Having money left over at the end of the month is the dream scenario that probably very few of us actually experience. You spend your money almost as soon as you receive it and the last few days before payday are long, dark and painful; you call in every favour, contacting your parents for the first time in two months for a little cash deposit. The problem is, we have to spend money we don’t have to occupy us during the abundance of free time we sometimes face. Free on Sunday night? Quick pint down the pub- you haven’t seen your friends in a couple of days. Spare £20 in your wallet? Well you are sort of near Topshop and there is a sale on so… Oh is it Tuesday? Well, it’s 2-For-Tuesday at Domino’s isn’t it? Would be rude not to.
But if your wallet’s feeling the pinch or you’re hoping to squeeze a holiday out of your student loan, then here are some tips and tricks to help you to be better with your money:
#1 Prepare to continue being a ‘student’ before you officially stop being one
Just before you leave uni forever, sign up for a three year NUS card and make sure you have renewed any travel cards. Check back on as many student money saving sites for their terms and conditions to suss out the loopholes so that you can still abuse your student discount because when you graduate uni, you’re gonna fucking need it.
#2 Abuse ‘Happy Hour’
Okay maybe this one isn’t exactly ‘budgeting’ but it saves you a lot of money in the long run because let’s be honest, ‘Dry March (April, May etc)’ isn’t really a thing. If you need a drink, keep an eye out for deals in local bars and pubs. With 2-4-1 cocktails and 3 beers for £10 it’s literally a bargain. Just make sure it’s your round within the happy hour(s); you don’t want to get stung because you’ve ordered a whole round two minutes after happy hour finished.
#3 Use an app to help manage your money
Sometimes, sorting out your finances is just too much effort. It’s much more appealing to just spend away, ignore your bank balance and hope for the best. But this has never been a good idea. Ever. If this sounds like you, then consider downloading an app that will do all of the work for you. Apps such as Loot can help to budget your money and also set a little bit aside for a rainy day (if you want a bit more info, click here). What’s good about using an app is that it takes away the stress of managing your money for you and at the end of the month, you might find that you actually have a bit left over. Imagine.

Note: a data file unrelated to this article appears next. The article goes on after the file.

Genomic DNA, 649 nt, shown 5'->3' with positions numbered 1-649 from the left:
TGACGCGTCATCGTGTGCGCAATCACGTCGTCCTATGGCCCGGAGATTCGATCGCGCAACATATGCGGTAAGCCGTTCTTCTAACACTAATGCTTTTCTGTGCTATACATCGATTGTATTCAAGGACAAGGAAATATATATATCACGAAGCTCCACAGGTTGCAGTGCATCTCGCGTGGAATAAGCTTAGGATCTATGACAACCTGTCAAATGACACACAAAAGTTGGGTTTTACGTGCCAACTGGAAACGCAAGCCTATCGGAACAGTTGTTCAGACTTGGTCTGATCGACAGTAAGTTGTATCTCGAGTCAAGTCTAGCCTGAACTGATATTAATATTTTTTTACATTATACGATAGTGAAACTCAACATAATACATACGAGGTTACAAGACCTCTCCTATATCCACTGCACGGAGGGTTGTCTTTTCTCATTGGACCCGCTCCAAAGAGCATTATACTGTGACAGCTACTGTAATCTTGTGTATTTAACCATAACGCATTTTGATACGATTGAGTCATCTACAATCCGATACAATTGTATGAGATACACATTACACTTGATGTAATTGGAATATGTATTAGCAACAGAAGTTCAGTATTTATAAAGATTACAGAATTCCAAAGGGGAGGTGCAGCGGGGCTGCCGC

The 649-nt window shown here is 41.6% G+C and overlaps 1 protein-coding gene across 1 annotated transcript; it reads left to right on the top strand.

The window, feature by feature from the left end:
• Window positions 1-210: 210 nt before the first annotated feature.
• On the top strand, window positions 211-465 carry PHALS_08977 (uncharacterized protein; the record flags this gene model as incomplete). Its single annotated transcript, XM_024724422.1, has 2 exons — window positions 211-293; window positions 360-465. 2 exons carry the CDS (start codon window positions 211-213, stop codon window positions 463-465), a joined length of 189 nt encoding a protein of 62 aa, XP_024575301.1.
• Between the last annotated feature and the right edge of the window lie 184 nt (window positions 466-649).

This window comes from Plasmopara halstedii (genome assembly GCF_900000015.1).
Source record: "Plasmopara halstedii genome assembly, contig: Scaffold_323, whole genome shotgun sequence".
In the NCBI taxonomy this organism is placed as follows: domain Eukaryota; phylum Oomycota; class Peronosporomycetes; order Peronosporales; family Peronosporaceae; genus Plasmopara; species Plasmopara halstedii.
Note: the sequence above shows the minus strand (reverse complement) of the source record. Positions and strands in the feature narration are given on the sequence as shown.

#4 Go 007 on supermarkets
The majority of my transaction list is food related (which is why the gym is also now on my transaction list) so for me, this is a big area in need of budgeting. Skipping, or rummaging through supermarket’s bins for unsold, still-packaged food has become a well known money saving tactic from self-proclaimed ‘freegans.’ But let’s be honest, it’s a bit gross. If you need a discount broccoli or a trifle, visit the supermarket in the evening for reduced deals (apparently M&S is a winner). I’ve also heard on good authority that ‘wombling’ is actually a thing- but I’ll let you look that up on Google yourself because some supermarkets frown on it.
#5 Be Loyal
If you’re going to shop somewhere like Tesco or Boots, it makes sense to get their loyalty card so you can start earning points for free vouchers and shit. Cashback sites are another way of receiving benefits from purchases as each time you spend money, you get a percentage of it back. WTF?! Be wary though, sometimes there are minor catches such as downloading company apps or shopping on a specific day. But it’s worth looking into.
#6 Travel Wisely
On a local and very basic level, if you’re commuting to work or uni and back then maybe try walking or investing in a bike. It’s free and it means you may not need to join the gym to burn off that Domino’s pizza you keep eating. If you’re lucky enough to be travelling abroad though, don’t be tempted to convert your money into pounds each time you pay; sometimes it’s actually cheaper sticking with the local currency. And both out of politeness and in the interest of your wallet, learn some basic phrases and numbers in the city’s language so you don’t get overcharged without realising it.
#7 The 50/30/20 rule
This is a gem. Senator Elizabeth Warren popularised what is called the ‘50/30/20 Rule’ in her book All You’re Worth: The Ultimate Lifetime Money Plan, and it actually works. The idea is that when you get paid your salary, student loan or weekly wage you divide it into three. So, 50% of the money is used for necessities (rent, bills, Tesco meal deals), 30% is for you to spend willy nilly on your lifestyle (beer, lipstick, a holiday) and 20% gets saved/ used to pay off any debts (or put aside as one of your #LootGoals…).
So there we have it. If you have any other helpful tips and tricks, leave a comment and let us know!